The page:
The thing is, my agent would like this book to be more memoir-y and less photo-y, and it turns out that I have very little experience in writing more-memoir-y-less-photo-y-type books. The pathetic result is that I've been putting off deadline after deadline, somewhat paralyzed with fear about the whole thing.
No more. After all, a few years ago, I managed to crank out a (truly horrible) novel in 30 days, thanks to NaNoWriMo -- if I can do that, I'm hoping I can surely churn out a couple of decent chapters actually based in truth this week to submit to my agent for my deadline of April 2nd.
Anyway, I hope you'll forgive me if I'm a bit light on words this week, although I'm sure I'll be consistent with the photos -- with all the words I'll be writing, I anticipate a strong need for taking a break by shooting something at some point. Also, sorry about not mentioning all of this sooner -- but hey, did you notice the picture I took of the pretty flower in Berkeley, above? Look, here's another one!
I had already decided to use the top 10 exporting countries, rather than the top 10 producing countries, because I figured that the exporting countries are the ones who are probably actually making good money for their wines, and therefore I'd be more likely to have a positive experience. Based on this somewhat dubious logic, for the purposes of my life list, the countries I plan on visiting and having that local glass are Italy, France, Spain, Australia, Chile, United States, Germany, Argentina, Portugal and South Africa.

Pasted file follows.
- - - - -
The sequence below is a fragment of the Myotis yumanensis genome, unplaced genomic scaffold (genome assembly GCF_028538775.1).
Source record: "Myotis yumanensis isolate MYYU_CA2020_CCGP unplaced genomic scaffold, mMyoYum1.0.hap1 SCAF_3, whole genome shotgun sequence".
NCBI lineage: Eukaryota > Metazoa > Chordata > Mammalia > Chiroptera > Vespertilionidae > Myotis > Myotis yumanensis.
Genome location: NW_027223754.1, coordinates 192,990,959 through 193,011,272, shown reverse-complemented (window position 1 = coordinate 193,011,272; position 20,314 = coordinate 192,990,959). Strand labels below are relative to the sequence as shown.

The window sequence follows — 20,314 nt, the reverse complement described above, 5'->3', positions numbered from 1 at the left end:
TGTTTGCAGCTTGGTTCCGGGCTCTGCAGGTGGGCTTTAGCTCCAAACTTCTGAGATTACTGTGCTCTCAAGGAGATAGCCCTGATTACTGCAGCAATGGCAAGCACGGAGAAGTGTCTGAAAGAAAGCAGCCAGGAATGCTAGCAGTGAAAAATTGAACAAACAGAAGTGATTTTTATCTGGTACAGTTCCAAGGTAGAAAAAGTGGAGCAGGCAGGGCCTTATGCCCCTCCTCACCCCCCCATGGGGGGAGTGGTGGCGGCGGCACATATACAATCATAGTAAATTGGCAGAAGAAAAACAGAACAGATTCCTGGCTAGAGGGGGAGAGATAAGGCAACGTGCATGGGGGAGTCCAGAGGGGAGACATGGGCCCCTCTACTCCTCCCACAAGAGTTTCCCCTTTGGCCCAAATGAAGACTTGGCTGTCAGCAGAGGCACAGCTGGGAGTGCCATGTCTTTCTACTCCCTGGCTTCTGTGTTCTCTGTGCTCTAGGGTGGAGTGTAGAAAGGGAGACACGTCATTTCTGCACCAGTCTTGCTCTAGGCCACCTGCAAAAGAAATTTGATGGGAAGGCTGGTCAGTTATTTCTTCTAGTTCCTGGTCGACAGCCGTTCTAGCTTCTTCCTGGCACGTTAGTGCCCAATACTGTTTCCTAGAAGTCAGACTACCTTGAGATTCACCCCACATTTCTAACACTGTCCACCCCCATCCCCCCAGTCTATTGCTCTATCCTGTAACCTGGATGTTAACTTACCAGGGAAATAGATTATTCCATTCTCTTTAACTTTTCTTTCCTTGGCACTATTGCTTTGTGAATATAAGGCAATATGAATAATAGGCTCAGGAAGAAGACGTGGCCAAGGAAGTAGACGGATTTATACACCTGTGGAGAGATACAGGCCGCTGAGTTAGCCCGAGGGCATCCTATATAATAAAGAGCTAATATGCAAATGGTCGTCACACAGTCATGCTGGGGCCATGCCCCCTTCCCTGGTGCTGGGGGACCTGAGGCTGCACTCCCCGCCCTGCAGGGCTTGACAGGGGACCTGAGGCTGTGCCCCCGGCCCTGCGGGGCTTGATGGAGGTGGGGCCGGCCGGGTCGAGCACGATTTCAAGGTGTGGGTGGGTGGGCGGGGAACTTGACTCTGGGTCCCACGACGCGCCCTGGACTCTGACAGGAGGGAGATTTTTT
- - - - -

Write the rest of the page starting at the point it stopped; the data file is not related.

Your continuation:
Of course, I could've had a glass of American wine back home in Houston and been done with it, but I think most people would agree that Napa and Sonoma counties, just north of San Francisco, are really the regions in the United States that are most popular for their wine, so I had been saving the experience for the next time I was in the Bay Area. Naturally, when I bellied up to the bar on Monday, I was ready to tackle my life list right then and there.